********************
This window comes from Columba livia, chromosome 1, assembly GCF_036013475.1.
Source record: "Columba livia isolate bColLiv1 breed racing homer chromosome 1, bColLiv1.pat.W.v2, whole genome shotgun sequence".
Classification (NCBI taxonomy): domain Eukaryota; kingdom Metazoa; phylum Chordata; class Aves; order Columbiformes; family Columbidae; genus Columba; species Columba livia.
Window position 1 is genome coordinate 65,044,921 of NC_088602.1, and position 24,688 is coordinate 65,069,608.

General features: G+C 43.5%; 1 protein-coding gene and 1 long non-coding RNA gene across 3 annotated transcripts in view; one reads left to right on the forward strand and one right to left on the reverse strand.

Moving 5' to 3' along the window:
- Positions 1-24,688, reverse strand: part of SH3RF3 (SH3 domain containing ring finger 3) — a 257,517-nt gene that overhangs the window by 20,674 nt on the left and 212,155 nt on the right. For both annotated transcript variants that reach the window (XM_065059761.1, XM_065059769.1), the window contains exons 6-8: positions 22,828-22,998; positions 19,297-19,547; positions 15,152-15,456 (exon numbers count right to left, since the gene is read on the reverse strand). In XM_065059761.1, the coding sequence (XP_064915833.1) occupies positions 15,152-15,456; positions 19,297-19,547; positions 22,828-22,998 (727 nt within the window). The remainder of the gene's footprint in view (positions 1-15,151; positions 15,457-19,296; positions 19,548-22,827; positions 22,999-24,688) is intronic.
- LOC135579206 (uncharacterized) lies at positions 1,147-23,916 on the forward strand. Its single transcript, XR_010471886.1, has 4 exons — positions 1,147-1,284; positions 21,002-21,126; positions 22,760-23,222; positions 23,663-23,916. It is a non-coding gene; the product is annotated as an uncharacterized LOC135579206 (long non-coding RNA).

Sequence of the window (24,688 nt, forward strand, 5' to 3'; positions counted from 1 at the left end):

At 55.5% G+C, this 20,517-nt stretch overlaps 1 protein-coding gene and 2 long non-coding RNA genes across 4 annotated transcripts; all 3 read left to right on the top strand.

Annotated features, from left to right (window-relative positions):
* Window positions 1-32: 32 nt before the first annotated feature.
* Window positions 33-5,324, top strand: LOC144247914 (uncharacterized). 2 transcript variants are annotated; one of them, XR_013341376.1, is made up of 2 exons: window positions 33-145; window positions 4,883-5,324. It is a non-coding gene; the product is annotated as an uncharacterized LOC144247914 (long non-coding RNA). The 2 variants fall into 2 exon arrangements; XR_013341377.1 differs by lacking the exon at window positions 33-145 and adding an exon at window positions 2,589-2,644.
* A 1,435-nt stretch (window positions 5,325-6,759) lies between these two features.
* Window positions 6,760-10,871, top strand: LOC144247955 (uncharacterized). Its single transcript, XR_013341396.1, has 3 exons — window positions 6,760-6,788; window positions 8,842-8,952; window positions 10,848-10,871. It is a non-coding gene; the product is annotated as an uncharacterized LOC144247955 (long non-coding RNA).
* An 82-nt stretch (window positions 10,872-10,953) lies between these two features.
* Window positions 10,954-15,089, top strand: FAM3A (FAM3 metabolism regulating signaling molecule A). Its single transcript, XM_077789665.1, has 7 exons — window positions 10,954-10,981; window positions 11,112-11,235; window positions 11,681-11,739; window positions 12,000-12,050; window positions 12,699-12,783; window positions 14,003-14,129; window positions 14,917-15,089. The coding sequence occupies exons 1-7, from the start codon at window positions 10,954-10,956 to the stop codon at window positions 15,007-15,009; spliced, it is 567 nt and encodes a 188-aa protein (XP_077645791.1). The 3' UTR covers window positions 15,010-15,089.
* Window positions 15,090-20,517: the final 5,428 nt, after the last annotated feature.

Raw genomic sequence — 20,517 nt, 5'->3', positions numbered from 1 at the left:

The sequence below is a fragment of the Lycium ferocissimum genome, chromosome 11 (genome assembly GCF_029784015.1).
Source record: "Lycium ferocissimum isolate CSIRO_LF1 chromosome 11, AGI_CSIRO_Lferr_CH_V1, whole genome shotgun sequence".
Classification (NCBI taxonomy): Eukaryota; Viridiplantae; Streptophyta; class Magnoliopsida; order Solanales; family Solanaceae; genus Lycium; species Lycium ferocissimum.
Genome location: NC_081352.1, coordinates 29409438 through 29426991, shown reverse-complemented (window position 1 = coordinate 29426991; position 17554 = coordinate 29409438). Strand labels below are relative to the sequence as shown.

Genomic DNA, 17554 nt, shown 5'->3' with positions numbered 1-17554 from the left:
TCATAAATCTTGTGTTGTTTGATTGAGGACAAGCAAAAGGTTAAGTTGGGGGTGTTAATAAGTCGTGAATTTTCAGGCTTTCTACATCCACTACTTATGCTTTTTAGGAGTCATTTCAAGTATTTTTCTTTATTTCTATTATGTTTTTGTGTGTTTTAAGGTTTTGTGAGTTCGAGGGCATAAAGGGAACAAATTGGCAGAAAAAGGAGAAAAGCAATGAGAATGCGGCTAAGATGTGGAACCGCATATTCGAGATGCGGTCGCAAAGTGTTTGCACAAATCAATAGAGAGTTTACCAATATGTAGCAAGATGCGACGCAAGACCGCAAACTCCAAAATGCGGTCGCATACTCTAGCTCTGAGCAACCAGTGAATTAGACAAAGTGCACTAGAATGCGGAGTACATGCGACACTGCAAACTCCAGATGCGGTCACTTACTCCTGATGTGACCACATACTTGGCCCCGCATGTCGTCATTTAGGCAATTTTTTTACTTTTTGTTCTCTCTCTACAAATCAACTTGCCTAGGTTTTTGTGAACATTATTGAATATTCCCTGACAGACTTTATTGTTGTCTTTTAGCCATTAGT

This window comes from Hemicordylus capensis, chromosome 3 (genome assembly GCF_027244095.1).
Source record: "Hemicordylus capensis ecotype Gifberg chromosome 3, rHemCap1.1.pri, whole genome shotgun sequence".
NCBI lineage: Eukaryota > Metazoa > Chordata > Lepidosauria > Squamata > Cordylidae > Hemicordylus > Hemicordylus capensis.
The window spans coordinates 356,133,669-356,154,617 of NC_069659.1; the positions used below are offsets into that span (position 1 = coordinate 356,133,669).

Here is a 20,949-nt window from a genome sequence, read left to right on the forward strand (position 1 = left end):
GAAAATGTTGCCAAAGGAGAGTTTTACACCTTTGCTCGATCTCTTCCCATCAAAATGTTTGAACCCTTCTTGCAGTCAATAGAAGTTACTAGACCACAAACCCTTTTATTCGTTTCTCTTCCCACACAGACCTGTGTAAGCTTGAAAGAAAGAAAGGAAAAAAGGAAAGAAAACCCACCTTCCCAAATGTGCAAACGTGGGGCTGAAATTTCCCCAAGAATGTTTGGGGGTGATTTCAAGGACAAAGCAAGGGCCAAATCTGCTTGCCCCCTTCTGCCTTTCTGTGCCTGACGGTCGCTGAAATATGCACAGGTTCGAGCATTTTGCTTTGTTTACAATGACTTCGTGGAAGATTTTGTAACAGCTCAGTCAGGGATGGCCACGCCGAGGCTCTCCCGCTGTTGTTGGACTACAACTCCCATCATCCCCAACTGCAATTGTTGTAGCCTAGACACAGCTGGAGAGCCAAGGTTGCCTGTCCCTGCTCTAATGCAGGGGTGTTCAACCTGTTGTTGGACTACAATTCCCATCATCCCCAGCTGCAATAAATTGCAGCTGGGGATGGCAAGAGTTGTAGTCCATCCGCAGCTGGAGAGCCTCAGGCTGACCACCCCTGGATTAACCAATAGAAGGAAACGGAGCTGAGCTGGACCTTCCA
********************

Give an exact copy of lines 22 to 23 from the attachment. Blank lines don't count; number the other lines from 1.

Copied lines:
Classification (NCBI taxonomy): Eukaryota; Viridiplantae; Streptophyta; class Magnoliopsida; order Solanales; family Solanaceae; genus Lycium; species Lycium ferocissimum.
Genome location: NC_081352.1, coordinates 29409438 through 29426991, shown reverse-complemented (window position 1 = coordinate 29426991; position 17554 = coordinate 29409438). Strand labels below are relative to the sequence as shown.